Suggestions were made after the Manila Metro Development Authority reportedly said he was eventually considering implementing Daylight Saving Time (DST) to reduce traffic congestion in the subway.
This daylight saving time proposal came amid the heavy traffic seen in the National Capital Region below COVID-19 Alert Level 1, where movement restrictions are more relaxed.
President of the MMDA Romando Artes reportedly said daylight saving time was among the recommendations received by the government agency to combat congestion on the roads.
“Baka daw po puwede na ang pasok in gobyerno and ‘yung mga transaksiyon to gobyerno is simulan 7 o’clock at mag-end ng 4 o’clock,” Artes was quoted in GMA’s “Unang Balita” on Friday.
“‘Yan pong is an oras na fit na iyan sa pasok po sa gobyerno is malaking bagay dahil hindi lamang ang pumapasok sa trabaho sa gobyerno ang apektado niyan, kundi pati na rin po ‘yung mga may transaksiyon sa gobyerno,” he added .
Artes said the MMDA will consider the proposal.
The report said that based on agency data, 405,000 vehicles passed through the EDSA daily before the pandemic.
Prior to the recent oil price hikes, the number was 390,000. It dropped to 370,000 when the price of petroleum products rose.
What is summer time?
Daylight saving time is defined by timeanddate.com as “the practice of setting clocks forward one hour from standard time during the summer months, and back in the fall, in order to better use natural daylight”.
This is because the days begin to get longer as the season shifts from winter to spring to summer, when the Earth’s axis is tilted directly towards the sun.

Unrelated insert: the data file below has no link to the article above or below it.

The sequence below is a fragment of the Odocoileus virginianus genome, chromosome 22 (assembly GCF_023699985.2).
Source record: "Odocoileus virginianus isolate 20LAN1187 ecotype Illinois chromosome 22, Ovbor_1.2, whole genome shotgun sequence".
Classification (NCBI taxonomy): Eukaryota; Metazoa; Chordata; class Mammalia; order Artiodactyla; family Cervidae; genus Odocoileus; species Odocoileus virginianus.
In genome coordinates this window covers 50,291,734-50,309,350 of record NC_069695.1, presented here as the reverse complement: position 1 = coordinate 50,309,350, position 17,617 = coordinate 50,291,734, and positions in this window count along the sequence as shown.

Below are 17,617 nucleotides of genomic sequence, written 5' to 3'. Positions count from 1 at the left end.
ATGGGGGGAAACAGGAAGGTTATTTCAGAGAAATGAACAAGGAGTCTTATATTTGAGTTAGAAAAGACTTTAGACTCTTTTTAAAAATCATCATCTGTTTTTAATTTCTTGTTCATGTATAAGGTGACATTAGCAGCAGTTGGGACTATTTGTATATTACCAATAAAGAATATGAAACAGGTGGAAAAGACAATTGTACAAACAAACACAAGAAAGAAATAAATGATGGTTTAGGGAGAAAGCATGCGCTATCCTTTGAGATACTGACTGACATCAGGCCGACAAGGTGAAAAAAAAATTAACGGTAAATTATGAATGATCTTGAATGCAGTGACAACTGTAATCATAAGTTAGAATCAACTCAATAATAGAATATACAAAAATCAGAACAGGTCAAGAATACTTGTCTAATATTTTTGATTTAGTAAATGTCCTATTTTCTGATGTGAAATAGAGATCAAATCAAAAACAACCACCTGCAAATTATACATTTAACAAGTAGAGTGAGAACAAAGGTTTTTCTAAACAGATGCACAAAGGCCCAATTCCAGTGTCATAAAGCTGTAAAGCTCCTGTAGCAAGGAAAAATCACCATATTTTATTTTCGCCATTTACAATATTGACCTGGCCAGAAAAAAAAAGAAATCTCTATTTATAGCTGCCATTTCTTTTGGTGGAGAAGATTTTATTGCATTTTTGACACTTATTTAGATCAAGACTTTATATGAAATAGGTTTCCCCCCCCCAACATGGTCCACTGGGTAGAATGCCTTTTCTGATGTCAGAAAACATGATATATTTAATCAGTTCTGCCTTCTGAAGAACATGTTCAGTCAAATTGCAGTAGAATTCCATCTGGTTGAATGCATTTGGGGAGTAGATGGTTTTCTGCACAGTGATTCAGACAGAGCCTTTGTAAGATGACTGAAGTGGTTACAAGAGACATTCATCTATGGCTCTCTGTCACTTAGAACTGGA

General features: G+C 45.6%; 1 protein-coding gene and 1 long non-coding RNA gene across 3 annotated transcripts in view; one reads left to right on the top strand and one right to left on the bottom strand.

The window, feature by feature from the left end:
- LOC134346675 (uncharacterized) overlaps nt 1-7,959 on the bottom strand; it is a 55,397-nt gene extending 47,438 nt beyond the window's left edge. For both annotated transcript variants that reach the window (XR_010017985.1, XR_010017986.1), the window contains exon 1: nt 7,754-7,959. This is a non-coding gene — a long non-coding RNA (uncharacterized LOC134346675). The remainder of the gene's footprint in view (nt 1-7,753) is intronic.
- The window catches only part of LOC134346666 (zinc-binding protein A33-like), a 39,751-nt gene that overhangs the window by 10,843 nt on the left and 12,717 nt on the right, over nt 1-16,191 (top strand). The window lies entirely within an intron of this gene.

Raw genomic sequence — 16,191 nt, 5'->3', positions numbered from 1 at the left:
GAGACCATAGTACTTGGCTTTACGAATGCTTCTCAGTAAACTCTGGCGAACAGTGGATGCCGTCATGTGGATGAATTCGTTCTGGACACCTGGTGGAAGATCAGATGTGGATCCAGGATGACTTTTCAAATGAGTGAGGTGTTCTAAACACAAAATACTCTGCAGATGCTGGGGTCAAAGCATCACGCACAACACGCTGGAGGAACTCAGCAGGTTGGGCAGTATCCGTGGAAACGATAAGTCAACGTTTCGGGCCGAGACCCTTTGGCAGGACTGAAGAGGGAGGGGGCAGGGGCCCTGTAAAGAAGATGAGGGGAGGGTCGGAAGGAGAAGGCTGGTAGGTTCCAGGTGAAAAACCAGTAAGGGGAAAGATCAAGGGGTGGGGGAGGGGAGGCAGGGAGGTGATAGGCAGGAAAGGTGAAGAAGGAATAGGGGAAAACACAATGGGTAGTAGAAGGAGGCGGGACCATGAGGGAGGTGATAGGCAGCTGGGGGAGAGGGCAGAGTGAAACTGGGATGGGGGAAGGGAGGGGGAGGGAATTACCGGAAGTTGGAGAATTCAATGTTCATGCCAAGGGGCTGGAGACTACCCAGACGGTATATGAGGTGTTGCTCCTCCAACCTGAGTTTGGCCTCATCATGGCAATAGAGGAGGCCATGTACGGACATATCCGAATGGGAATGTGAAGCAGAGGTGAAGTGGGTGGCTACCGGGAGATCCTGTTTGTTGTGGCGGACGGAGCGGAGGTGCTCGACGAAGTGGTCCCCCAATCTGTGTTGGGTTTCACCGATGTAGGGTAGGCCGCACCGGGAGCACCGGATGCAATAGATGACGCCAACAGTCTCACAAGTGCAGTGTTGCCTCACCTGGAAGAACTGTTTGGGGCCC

During this season, those who practice daylight saving time maximize daylight hours.
“The logic is that by jumping forward and falling back, people add an hour of sunshine to the end of the workday,” reads an article from National Geographic.
Daylight saving time is also implemented to reduce the amount of energy needed for artificial light during the evening hours.
It is commonly implemented in northern hemisphere countries such as the United States and those in Europe.
Those in the southern hemisphere also apply it, such as parts of Australia and New Zealand.
Countries with equatorial and tropical climates generally do not apply it because the daylight hours in this zone are similar in each season.
Those who live farther from the equator, on the other hand, experience longer daylight hours during the summer, hence the practice of daylight saving time.
Summer time to solve the traffic?
DST’s proposal to tackle traffic congestion did not amuse some Filipinos who instead called for implementing work from home.
“It’s not a solution lol, it just pushes traffic to a different time slot. Mandatory WFH (work from home) rotation for offices is a better solution (band-aid) IMO (in my opinion) “, a twitter user said in response to MMDA.
“Lol man, just let people work from home and remove that mandatory back-to-office setup. If we can do our job at home, let’s give the road to those who really need it”, another online user noted.
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A 2014 report from the Japan International Cooperation Agency (JICA) said the country is expected to lose 3.5 billion pesos a day due to traffic congestion in Metro Manila.
Without new transportation infrastructure, the loss may reach 5.4 billion pesos per day by 2035, according to the JICA Chief Representative in the Philippines.
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Others suggested that the state of public transport and commuting should instead be improved.
“But what does summer time REACH even???? Just delaying the inevitable, pls. hindi talaga uusad hangga’t ‘di pinapaunlad mass transport (and) urban development,” a twitter user commented.
“How about they fix the commuting system here in the country instead?” another one online user noted.
“Sana ini-improve na lang nila mga trains and buses (plus) bike lanes”, a different Filipino tweeted.
“Fix mass public (transport) and encourage environmentally friendly transport like bicycles”, another online user noted.
The government recently announced the completion of the Metro Rail Transit (MRT) Rehabilitation Project which started in 2019 with assistance from the Japanese government.
According to Transport Secretary Arthur Tugade, passengers facing unloading incidents on the railway would be a thing of the past.